Tonight Brian Matusz makes his major league debut. He'll probably lose, but that's all right. He has blown through the minors in his first season of professional ball. I wish they O's could have kept him in AA this year, started him in AAA next year and brought him up after a couple of months--the Wieter's Plan, they call it, since that's what the O's did with him. That was the plan, but Bergeson got a bruised knee from a line drive last week and can't pitch for a couple of weeks, and Matusz did so well at AA that he became their best option. He's never pitched into September, so it will be interesting to see if the O's stretch him out into September, shut him down after another month or so, or even go to a six-man rotation to give everyone more rest.
I vote for the latter. We're playing for next season right now. Protect their arms, but give them the experience they need to be successful, and let them get used to throwing to Wieters.
So there it is. For the first time in years, it's August and I'm more interested in the Orioles than in the Redskins.
And that's the way it should be.
Monday, August 3, 2009
This week of vacation was supposed to last through Sunday, but Pam realized she needed to be back in town on Saturday for an all-day meeting, so we came back on Friday night, but since I already had someone to preach for me Sunday morning, I continued my vacation at home, spending almost all the time in the garage workshop.
Now that the body is assembled, it's time to install bindings. The bindings protect the end-grain of the top and back from being crushed, and really dress the guitar up.
They can also be a pain in the butt-wedge. I have to rout ledges where the sides meet the top and the back, and if anything goes wrong you can really mess a guitar up. Ever see a bad binding job on a guitar? Nope, neither have I, because if you mess it up, you either fix it or you just start over. That's how much a bad binding job can mess a guitar up.
Things are complicated by the fact that, because they are radiused, the top and back are not perpendicular to the sides. If this isn't taken into account, the router will make a cut that isn't square to the sides, leaving the bindings thin at the top and thick at the bottom.
There are a variety of ways to deal with this. Earlier this year I bought a jig that holds the router square to the sides. Here it is:
The guitar is held in a carriage and adjustments are made so that it is square to the table at the neck and butt ends. The router is attached to a platform which rides freely vertically on a metal post.
The bit extends below a smooth plastic ring, which rides just on the edge of the top or back, discounting their radii. The sides are narrower at the neck than at the butt, but the router simply moves up and down as the sides are rotated under it.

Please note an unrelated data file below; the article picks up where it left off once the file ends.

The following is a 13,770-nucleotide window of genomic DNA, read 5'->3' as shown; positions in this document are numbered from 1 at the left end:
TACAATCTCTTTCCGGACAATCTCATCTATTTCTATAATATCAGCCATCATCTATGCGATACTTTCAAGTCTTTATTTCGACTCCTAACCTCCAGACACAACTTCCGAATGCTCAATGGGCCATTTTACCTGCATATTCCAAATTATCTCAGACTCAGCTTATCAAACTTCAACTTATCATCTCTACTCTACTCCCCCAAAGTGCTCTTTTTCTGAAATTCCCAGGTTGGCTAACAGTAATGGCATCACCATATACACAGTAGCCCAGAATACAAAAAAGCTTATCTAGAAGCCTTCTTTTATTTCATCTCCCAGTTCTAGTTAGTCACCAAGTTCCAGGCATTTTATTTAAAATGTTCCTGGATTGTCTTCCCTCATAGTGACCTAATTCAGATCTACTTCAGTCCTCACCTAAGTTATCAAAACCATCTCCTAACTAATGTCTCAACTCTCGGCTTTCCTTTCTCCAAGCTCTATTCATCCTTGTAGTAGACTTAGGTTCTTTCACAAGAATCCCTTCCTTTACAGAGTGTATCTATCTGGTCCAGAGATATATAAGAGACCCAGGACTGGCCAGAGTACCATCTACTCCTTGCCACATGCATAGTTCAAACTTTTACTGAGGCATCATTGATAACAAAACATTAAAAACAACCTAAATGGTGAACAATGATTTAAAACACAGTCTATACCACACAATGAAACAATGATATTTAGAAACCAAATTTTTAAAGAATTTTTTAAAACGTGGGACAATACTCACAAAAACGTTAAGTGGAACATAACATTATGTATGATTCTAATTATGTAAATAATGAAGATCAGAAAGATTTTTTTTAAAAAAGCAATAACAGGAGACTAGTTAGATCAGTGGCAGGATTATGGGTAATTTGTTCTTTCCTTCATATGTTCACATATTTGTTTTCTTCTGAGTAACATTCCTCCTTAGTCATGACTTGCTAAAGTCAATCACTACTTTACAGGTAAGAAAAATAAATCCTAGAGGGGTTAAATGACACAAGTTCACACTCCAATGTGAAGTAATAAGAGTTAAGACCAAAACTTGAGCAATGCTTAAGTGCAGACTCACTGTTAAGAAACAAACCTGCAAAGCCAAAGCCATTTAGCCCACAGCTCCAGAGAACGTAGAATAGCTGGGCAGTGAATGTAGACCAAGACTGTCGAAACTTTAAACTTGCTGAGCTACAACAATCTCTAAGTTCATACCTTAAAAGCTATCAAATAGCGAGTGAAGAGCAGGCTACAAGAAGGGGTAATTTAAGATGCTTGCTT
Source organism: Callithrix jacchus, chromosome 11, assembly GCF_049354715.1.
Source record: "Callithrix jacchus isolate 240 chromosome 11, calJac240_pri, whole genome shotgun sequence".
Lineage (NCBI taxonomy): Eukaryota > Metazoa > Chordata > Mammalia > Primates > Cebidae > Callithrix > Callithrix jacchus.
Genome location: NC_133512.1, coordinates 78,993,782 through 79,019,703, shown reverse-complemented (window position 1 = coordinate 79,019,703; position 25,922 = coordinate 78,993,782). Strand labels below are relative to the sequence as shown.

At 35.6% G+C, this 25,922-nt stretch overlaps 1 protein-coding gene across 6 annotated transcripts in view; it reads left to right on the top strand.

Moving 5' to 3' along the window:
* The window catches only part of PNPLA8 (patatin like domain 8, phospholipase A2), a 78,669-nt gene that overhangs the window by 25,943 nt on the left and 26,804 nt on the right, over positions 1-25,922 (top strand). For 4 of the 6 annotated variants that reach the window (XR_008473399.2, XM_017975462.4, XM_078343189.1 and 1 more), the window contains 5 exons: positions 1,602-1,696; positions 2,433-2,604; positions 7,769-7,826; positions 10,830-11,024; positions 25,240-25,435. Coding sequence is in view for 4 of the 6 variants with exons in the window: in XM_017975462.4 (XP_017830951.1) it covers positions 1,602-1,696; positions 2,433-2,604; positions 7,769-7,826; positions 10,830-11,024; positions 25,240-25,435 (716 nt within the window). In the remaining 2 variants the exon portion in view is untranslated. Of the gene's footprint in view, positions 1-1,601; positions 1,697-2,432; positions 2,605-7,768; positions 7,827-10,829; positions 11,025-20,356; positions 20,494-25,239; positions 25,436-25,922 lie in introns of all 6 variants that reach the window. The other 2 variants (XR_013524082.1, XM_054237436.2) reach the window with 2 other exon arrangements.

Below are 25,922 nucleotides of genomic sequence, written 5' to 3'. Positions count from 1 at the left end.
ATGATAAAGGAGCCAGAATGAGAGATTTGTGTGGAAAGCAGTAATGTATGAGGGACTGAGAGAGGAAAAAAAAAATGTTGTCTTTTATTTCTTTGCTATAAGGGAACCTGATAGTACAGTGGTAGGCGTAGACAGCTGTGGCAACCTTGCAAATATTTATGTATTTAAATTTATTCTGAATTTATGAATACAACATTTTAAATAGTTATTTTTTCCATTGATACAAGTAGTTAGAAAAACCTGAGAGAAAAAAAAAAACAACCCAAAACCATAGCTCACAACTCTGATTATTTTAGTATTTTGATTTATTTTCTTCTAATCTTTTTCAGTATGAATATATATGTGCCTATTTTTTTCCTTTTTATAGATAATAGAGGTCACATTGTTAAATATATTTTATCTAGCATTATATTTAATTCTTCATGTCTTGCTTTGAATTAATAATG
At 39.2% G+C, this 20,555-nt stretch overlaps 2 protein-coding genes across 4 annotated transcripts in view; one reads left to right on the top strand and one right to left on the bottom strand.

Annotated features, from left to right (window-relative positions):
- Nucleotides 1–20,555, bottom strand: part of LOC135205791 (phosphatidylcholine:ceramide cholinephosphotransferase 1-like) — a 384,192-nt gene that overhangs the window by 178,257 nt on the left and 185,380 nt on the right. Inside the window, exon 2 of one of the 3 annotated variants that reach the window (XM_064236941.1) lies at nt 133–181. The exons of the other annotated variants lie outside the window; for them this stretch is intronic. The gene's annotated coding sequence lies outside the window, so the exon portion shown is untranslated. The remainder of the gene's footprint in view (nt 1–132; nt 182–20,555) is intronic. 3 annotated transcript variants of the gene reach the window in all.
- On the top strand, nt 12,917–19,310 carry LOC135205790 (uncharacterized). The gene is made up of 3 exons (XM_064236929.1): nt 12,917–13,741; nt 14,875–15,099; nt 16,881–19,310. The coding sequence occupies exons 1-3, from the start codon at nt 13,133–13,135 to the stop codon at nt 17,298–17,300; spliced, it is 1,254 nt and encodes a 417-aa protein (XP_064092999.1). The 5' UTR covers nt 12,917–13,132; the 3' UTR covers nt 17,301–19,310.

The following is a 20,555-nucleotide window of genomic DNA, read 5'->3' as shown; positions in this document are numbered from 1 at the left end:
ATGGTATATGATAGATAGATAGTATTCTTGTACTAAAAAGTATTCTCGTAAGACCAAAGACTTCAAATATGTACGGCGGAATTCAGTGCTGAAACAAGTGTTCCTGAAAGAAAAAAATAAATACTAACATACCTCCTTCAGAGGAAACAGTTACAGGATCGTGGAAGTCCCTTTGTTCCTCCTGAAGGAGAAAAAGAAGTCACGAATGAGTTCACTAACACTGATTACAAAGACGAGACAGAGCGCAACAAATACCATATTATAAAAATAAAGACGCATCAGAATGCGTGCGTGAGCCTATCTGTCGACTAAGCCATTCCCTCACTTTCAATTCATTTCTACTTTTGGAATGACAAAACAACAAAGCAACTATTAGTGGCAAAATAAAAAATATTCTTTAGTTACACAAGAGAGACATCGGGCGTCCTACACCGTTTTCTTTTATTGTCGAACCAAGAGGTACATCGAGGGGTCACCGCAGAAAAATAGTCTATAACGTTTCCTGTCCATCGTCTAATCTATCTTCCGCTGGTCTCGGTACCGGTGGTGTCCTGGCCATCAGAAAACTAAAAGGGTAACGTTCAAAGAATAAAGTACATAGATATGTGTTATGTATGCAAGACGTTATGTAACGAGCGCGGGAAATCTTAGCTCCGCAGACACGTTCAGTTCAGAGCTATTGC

The depth of the cut is determined by how far under the ring the bit is extended. The width of the cut is controlled by bearings--the smaller the bearing, the wider the cut. Here is the bit with one of the bearings attached, and the different bearings that can be used.
There is a lot of trial and error here--but not on the guitar. I take a piece of the binding and change out bearings until I get one that allows for as flush of a cut as possible. The depth is such that the binding is just proud of the surface. The I test it on a piece of scrap wood. I make a cut, place a piece of binding in it and determine what adjustments must be made.
Adjust depth, change out bearings, test the cut, make more adjustment. When I'm satisfied, I rout the ledge, first on the back.
Look closely and you can see the ledge, and look closer and you can see a piece of the rosewood binding that I've place in the ledge. Here's a closer look:
Seems straightforward, huh? But I have to rout not just for binding but for the decorative purflings that are on the top and back surfaces. And, because my life isn't complicated enough, I've decided to add a purfling line under the bindings. Remember the black/white/black that bordered the butt-wedge? I'm going to use that same purfling under the bindings.
Sooooo....I have to first rout for the binding. Then, because this purfling is going to be mitred to that of the butt-wedge, I have to adjust the depth to accomodate it, stopping just short of the butt-wedge, and finish by hand with a chisel.
You know what? This will be clearer when I install the bindings and purflings, so let's just leave it for now.
After making those two routs, I have to make a third rout for the back purfling. That's three routs, testing and adjusting for each one.
Then I have to do it all over again with the top. This takes time. Plus I had to assemble the routing jig, which took most of Saturday morning. Finished the routing Monday night, and hope to have all the binding installed by the end of this weekend.
But stay tuned. This part is never easy.